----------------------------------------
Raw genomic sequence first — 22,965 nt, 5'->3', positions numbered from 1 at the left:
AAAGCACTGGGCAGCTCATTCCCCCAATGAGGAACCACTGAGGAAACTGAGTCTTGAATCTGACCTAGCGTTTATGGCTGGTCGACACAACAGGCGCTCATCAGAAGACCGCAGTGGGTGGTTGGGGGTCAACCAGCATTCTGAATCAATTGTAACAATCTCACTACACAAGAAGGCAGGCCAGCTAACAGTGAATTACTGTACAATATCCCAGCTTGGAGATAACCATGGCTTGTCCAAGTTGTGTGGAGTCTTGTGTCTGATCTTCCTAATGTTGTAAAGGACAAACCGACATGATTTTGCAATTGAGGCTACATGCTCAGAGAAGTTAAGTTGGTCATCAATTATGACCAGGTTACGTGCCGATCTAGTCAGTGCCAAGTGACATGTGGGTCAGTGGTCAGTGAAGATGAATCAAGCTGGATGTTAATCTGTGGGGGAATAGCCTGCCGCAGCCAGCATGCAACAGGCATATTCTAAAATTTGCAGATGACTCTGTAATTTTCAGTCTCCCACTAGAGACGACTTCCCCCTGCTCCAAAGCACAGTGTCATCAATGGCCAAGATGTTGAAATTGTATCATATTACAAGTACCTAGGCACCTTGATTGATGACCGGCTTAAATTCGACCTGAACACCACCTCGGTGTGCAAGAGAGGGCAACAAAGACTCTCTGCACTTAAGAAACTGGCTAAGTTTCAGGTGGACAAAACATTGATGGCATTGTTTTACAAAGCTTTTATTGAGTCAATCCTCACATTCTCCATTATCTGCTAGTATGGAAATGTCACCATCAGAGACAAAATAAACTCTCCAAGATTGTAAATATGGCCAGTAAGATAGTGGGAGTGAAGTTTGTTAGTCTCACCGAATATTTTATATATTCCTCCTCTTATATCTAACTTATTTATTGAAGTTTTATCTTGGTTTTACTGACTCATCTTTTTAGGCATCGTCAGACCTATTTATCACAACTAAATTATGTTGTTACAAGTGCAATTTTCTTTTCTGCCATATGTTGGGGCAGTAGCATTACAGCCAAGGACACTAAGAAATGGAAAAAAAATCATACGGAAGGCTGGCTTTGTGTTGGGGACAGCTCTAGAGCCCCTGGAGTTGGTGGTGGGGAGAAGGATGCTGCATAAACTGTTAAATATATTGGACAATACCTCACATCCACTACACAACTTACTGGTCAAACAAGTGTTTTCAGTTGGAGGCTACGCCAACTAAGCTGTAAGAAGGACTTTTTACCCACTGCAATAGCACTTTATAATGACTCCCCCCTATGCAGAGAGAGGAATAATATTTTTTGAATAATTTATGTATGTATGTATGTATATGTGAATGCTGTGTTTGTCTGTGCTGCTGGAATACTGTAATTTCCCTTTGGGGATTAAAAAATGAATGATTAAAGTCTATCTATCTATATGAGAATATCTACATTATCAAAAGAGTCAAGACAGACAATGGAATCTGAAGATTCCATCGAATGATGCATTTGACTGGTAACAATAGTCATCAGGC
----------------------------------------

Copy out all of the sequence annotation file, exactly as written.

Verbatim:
Raw genomic sequence first — 22,965 nt, 5'->3', positions numbered from 1 at the left:
AAAGCACTGGGCAGCTCATTCCCCCAATGAGGAACCACTGAGGAAACTGAGTCTTGAATCTGACCTAGCGTTTATGGCTGGTCGACACAACAGGCGCTCATCAGAAGACCGCAGTGGGTGGTTGGGGGTCAACCAGCATTCTGAATCAATTGTAACAATCTCACTACACAAGAAGGCAGGCCAGCTAACAGTGAATTACTGTACAATATCCCAGCTTGGAGATAACCATGGCTTGTCCAAGTTGTGTGGAGTCTTGTGTCTGATCTTCCTAATGTTGTAAAGGACAAACCGACATGATTTTGCAATTGAGGCTACATGCTCAGAGAAGTTAAGTTGGTCATCAATTATGACCAGGTTACGTGCCGATCTAGTCAGTGCCAAGTGACATGTGGGTCAGTGGTCAGTGAAGATGAATCAAGCTGGATGTTAATCTGTGGGGGAATAGCCTGCCGCAGCCAGCATGCAACAGGCATATTCTAAAATTTGCAGATGACTCTGTAATTTTCAGTCTCCCACTAGAGACGACTTCCCCCTGCTCCAAAGCACAGTGTCATCAATGGCCAAGATGTTGAAATTGTATCATATTACAAGTACCTAGGCACCTTGATTGATGACCGGCTTAAATTCGACCTGAACACCACCTCGGTGTGCAAGAGAGGGCAACAAAGACTCTCTGCACTTAAGAAACTGGCTAAGTTTCAGGTGGACAAAACATTGATGGCATTGTTTTACAAAGCTTTTATTGAGTCAATCCTCACATTCTCCATTATCTGCTAGTATGGAAATGTCACCATCAGAGACAAAATAAACTCTCCAAGATTGTAAATATGGCCAGTAAGATAGTGGGAGTGAAGTTTGTTAGTCTCACCGAATATTTTATATATTCCTCCTCTTATATCTAACTTATTTATTGAAGTTTTATCTTGGTTTTACTGACTCATCTTTTTAGGCATCGTCAGACCTATTTATCACAACTAAATTATGTTGTTACAAGTGCAATTTTCTTTTCTGCCATATGTTGGGGCAGTAGCATTACAGCCAAGGACACTAAGAAATGGAAAAAAAATCATACGGAAGGCTGGCTTTGTGTTGGGGACAGCTCTAGAGCCCCTGGAGTTGGTGGTGGGGAGAAGGATGCTGCATAAACTGTTAAATATATTGGACAATACCTCACATCCACTACACAACTTACTGGTCAAACAAGTGTTTTCAGTTGGAGGCTACGCCAACTAAGCTGTAAGAAGGACTTTTTACCCACTGCAATAGCACTTTATAATGACTCCCCCCTATGCAGAGAGAGGAATAATATTTTTTGAATAATTTATGTATGTATGTATGTATATGTGAATGCTGTGTTTGTCTGTGCTGCTGGAATACTGTAATTTCCCTTTGGGGATTAAAAAATGAATGATTAAAGTCTATCTATCTATATGAGAATATCTACATTATCAAAAGAGTCAAGACAGACAATGGAATCTGAAGATTCCATCGAATGATGCATTTGACTGGTAACAATAGTCATCAGGC